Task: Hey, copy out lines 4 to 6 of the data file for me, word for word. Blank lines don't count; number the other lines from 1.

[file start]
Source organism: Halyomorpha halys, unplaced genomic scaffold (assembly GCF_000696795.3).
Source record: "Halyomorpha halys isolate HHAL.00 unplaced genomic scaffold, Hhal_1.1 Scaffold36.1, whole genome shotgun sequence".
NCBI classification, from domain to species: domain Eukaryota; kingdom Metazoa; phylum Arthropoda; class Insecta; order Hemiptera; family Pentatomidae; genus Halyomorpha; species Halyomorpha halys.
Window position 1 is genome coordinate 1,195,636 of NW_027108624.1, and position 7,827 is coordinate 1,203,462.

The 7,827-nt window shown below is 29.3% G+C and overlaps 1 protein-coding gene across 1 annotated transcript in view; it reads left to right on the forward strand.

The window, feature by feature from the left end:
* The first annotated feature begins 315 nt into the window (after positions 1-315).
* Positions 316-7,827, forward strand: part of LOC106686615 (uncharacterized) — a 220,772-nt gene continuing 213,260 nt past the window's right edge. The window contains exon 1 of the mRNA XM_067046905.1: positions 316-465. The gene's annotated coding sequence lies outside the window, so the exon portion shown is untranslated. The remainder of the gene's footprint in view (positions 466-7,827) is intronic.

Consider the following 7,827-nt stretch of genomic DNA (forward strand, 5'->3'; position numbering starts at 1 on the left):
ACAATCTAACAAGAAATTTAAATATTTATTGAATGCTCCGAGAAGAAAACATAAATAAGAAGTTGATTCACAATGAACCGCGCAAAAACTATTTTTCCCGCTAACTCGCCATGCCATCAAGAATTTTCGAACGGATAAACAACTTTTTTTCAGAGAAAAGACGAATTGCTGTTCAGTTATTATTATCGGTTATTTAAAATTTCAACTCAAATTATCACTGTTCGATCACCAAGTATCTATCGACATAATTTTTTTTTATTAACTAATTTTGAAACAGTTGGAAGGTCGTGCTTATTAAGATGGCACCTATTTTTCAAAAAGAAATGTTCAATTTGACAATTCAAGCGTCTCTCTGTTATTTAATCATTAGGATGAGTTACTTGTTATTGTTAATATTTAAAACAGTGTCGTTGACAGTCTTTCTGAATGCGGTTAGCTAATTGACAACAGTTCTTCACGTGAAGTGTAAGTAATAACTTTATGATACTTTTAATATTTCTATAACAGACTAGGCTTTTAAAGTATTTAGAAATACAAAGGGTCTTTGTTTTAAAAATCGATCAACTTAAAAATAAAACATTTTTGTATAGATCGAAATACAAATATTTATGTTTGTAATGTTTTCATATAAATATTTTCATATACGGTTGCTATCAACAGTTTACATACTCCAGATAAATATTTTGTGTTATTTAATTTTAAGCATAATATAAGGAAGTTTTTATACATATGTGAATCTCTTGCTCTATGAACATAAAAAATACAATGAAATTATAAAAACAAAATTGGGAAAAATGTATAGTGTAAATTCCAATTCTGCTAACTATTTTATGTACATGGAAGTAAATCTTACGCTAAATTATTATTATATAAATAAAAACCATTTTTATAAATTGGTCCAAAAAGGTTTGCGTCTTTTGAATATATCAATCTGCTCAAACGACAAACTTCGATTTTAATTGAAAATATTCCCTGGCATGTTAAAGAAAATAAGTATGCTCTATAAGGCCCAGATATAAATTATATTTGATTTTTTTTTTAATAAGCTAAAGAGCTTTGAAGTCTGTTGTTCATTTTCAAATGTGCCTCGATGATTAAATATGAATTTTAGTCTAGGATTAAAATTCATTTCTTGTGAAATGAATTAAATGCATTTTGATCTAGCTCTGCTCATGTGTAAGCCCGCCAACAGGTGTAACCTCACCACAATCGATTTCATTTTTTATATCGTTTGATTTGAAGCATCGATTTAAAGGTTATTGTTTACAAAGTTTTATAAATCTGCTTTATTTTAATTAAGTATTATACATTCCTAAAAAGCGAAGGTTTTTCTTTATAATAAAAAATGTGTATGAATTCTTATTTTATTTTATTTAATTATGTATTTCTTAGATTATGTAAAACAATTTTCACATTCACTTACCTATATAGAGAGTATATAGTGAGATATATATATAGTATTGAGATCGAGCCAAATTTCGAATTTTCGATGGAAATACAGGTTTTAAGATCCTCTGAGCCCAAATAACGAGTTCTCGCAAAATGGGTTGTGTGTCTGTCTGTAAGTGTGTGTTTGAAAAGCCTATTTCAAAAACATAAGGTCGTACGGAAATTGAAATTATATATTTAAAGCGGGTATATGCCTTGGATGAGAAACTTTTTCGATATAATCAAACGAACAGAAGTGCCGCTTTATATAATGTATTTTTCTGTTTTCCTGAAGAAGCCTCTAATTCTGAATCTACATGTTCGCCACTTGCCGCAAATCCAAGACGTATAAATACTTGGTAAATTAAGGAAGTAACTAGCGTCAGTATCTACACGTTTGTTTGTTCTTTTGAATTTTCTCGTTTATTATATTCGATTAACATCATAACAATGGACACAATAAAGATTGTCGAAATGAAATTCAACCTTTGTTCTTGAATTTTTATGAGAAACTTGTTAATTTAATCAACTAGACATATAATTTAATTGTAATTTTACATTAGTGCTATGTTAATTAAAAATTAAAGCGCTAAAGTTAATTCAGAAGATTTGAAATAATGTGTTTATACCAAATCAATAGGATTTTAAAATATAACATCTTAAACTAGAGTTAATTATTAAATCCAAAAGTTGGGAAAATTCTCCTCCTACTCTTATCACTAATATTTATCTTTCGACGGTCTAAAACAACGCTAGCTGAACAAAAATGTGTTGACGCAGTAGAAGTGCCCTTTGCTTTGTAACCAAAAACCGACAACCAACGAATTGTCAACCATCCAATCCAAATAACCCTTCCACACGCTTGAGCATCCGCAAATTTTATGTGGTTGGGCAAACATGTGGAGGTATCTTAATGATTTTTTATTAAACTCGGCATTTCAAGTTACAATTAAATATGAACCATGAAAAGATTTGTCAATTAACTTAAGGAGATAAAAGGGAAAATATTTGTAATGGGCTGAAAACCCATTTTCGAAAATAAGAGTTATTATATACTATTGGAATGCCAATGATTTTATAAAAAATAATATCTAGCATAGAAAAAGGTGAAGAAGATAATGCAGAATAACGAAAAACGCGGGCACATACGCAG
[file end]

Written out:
Window position 1 is genome coordinate 1,195,636 of NW_027108624.1, and position 7,827 is coordinate 1,203,462.

The 7,827-nt window shown below is 29.3% G+C and overlaps 1 protein-coding gene across 1 annotated transcript in view; it reads left to right on the forward strand.

The window, feature by feature from the left end: